Uzbekistan’s aggressive coronavirus approach

By - World Healthcare Journal

Uzbekistan’s aggressive coronavirus approach

As part of an ongoing nationwide effort to tackle coronavirus within the nation, Uzbekistan is currently nearing the first stage of completion in an enormous project to build a 10,000-bed medical facility in the nation’s capital.

Over recent years, Uzbekistan has undergone large changes, primarily due to the incumbent President, Shavkat Mirziyoyev, who has improved relations with Uzbekistan’s neighbours and introduced wide-ranging economic, judicial, and social reforms since he was elected in 2016.

Uzbekistan itself is the geographical and population centre of Central Asia, with more than 32 million living within its borders. As a former Soviet state, Uzbekistan declared its independence in 1991, making it a relatively young country. The majority of the population is urbanized, living in the Fergana Valley - the most fertile and agriculture rich corner of Uzbekistan and Central Asia at large.

However, this poses a problem – as Uzbekistan’s population centres are largely centralized, a large outbreak of Covid-19 could be devastating for the nation. However, an outbreak of such calibre has not yet occurred.

So far, Uzbekistan has experienced relatively low numbers of coronavirus cases, with the latest statistics from the nation reporting that 2,160 citizens have contracted the virus, 1327 have recovered, and 10 have died - promising statistics for a country of such scale.

The low case numbers within the nation are attributed to a self-proclaimed “heavy-handed” lockdown, restricting all travel, mandating the wearing of face masks in public, and employment of state police to enforce curfews and quarantine measures. President Mirziyoyev attempted to move away from the usage of state police and national law enforcement since rising to power, however having such systems in place enabled the nation to enact one of the swiftest and strictest lockdowns in the world. As such, the outbreak in Uzbekistan has been kept under relative control.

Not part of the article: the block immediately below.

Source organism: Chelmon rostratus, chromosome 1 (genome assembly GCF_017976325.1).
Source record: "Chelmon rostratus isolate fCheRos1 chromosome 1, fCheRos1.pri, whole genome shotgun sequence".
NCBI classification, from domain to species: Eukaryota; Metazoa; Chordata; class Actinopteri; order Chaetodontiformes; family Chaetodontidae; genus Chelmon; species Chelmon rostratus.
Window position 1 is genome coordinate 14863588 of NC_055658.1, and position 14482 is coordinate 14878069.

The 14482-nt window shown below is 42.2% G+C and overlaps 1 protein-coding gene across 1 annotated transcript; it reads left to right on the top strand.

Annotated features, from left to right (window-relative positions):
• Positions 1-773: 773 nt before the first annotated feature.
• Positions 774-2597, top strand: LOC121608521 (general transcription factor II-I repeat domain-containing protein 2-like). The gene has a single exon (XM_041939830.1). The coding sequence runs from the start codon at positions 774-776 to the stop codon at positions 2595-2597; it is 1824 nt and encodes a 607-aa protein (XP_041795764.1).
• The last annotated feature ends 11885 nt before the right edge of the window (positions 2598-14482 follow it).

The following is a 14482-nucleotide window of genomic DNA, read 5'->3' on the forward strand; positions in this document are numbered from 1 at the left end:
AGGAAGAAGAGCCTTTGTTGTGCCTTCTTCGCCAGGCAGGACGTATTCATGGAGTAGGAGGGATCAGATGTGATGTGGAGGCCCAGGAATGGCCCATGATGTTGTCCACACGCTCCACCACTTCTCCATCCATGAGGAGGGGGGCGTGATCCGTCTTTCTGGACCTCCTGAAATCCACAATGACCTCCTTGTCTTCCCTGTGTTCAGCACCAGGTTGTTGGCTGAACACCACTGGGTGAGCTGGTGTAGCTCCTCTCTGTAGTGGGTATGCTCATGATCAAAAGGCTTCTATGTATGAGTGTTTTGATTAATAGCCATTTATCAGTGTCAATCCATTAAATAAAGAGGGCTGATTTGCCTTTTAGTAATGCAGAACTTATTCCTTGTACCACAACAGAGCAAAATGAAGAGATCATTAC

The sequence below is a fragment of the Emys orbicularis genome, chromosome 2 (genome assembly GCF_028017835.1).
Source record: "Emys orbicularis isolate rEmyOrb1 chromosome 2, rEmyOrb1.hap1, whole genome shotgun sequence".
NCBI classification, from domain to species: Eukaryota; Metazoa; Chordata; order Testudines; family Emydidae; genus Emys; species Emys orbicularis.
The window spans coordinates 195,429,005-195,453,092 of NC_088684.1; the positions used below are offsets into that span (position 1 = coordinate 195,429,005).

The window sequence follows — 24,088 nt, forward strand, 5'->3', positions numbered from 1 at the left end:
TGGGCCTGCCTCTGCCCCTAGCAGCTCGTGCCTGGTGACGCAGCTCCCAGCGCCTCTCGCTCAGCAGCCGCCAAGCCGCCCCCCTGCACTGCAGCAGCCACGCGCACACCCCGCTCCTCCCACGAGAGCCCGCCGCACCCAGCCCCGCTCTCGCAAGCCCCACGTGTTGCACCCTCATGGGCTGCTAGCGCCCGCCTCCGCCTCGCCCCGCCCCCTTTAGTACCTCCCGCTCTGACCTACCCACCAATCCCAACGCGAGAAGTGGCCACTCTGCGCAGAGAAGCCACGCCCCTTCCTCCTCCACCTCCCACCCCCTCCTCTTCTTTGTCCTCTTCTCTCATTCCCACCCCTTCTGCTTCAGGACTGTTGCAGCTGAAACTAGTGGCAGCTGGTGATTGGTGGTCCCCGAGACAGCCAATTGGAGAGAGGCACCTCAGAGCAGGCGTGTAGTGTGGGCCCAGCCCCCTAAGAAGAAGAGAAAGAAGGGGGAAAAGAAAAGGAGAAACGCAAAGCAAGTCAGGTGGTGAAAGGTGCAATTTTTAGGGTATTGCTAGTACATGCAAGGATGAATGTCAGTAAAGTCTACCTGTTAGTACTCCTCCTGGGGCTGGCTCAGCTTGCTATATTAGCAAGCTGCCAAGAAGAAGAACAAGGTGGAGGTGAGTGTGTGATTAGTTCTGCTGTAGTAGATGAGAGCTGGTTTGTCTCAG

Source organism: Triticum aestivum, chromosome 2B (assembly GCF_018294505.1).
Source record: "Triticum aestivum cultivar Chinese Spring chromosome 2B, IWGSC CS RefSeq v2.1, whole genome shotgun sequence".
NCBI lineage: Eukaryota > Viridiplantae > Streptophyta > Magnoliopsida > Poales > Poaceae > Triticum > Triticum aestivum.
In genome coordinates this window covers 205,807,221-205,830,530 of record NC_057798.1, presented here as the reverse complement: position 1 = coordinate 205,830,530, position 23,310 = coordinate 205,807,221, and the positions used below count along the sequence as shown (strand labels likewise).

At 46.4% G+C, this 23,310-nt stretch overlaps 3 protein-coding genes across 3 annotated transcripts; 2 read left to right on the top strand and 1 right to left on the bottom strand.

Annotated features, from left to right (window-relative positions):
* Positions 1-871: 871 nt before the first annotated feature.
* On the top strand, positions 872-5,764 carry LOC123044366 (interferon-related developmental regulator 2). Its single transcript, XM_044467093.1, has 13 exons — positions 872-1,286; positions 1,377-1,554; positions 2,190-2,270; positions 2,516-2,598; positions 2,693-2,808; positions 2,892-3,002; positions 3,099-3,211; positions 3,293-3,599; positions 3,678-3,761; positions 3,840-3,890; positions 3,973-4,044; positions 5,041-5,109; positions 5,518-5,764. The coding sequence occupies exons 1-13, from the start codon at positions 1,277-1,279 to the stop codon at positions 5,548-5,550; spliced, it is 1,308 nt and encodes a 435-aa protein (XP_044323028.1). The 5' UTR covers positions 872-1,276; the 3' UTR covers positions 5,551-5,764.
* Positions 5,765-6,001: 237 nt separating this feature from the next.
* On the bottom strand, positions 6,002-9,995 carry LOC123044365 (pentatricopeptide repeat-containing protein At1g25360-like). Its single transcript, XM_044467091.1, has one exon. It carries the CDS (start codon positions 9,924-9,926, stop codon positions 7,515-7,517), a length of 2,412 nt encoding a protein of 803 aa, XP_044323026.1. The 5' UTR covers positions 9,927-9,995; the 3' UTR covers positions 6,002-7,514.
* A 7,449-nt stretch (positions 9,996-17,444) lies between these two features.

And now, a new state-commissioned hospital will further shore up the nation’s healthcare system as part of the current government reform measures, whilst also tackling the coronavirus pandemic in case the outbreak worsens.

At the current time, two new hospital complexes are being built in Tashkent, with the facility designed to treat both coronavirus patients and also serve as a quarantine solution for citizens of Uzbekistan who are returning home from abroad.

Each complex will be able to accommodate 5,000 patients, with both containing 5 separate buildings accommodating up to 1,000 patients each. Due to this method of design, infection between patients with Covid and those without is minimized, as well as decreasing the risk of other hospital-acquired infections.

Currently, more than 4,000 workers are working on the two construction sites. A first unit, intended to house 1,000 people, is scheduled to open imminently, with the remaining buildings set to be completed in early June. The hospital complex will have separate rooms for medical personnel, intensive care beds for patients in serious condition and designated quarantine rooms.

Unlike various temporary field hospitals which have developed as a response to the coronavirus pandemic in other nations, this facility is intended to be a permanent addition to Uzbekistan’s healthcare infrastructure, designed to serve as a specialist infectious diseases hospital after the coronavirus outbreak for the coming decades.

“We are very proud to be involved in this initiative to build such an important medical facility alongside Uzbekistan Railways. Our construction teams are working around the clock to deliver them on time and help stop the further spread of the coronavirus,” says Shokhrukh Sattarov, CEO of Enter Engineering, who are developing the project in partnership with Uzbekistan Railways on a non-commercial, non-profit basis.

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